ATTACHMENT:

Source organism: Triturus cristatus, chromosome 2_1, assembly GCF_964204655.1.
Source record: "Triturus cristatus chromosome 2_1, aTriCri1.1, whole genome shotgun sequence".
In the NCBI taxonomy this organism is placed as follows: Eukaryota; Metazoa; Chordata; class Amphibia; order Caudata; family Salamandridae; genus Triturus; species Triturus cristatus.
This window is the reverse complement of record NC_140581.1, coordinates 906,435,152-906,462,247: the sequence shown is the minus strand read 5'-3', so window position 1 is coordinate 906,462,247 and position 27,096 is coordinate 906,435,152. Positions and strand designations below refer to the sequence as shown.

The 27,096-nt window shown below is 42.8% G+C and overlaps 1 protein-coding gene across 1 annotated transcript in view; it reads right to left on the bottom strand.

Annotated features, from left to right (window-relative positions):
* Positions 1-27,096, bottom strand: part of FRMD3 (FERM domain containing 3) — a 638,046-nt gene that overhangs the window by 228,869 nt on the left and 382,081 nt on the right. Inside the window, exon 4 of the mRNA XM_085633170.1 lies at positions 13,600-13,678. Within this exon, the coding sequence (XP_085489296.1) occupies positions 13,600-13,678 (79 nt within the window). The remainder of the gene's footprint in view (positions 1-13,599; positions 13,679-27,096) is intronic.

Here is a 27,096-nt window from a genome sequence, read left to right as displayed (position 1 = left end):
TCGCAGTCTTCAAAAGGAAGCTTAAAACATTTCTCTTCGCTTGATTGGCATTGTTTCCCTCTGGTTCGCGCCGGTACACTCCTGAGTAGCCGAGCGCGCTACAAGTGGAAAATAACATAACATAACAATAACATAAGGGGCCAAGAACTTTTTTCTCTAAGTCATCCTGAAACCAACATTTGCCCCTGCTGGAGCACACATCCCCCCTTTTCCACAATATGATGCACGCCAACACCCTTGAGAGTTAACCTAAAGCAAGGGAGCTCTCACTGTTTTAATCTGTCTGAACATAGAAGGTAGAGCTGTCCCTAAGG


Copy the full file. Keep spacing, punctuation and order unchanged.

Source organism: Triturus cristatus, chromosome 2_1, assembly GCF_964204655.1.
Source record: "Triturus cristatus chromosome 2_1, aTriCri1.1, whole genome shotgun sequence".
In the NCBI taxonomy this organism is placed as follows: Eukaryota; Metazoa; Chordata; class Amphibia; order Caudata; family Salamandridae; genus Triturus; species Triturus cristatus.
This window is the reverse complement of record NC_140581.1, coordinates 906,435,152-906,462,247: the sequence shown is the minus strand read 5'-3', so window position 1 is coordinate 906,462,247 and position 27,096 is coordinate 906,435,152. Positions and strand designations below refer to the sequence as shown.

The 27,096-nt window shown below is 42.8% G+C and overlaps 1 protein-coding gene across 1 annotated transcript in view; it reads right to left on the bottom strand.

Annotated features, from left to right (window-relative positions):
* Positions 1-27,096, bottom strand: part of FRMD3 (FERM domain containing 3) — a 638,046-nt gene that overhangs the window by 228,869 nt on the left and 382,081 nt on the right. Inside the window, exon 4 of the mRNA XM_085633170.1 lies at positions 13,600-13,678. Within this exon, the coding sequence (XP_085489296.1) occupies positions 13,600-13,678 (79 nt within the window). The remainder of the gene's footprint in view (positions 1-13,599; positions 13,679-27,096) is intronic.

Here is a 27,096-nt window from a genome sequence, read left to right as displayed (position 1 = left end):
TCGCAGTCTTCAAAAGGAAGCTTAAAACATTTCTCTTCGCTTGATTGGCATTGTTTCCCTCTGGTTCGCGCCGGTACACTCCTGAGTAGCCGAGCGCGCTACAAGTGGAAAATAACATAACATAACAATAACATAAGGGGCCAAGAACTTTTTTCTCTAAGTCATCCTGAAACCAACATTTGCCCCTGCTGGAGCACACATCCCCCCTTTTCCACAATATGATGCACGCCAACACCCTTGAGAGTTAACCTAAAGCAAGGGAGCTCTCACTGTTTTAATCTGTCTGAACATAGAAGGTAGAGCTGTCCCTAAGG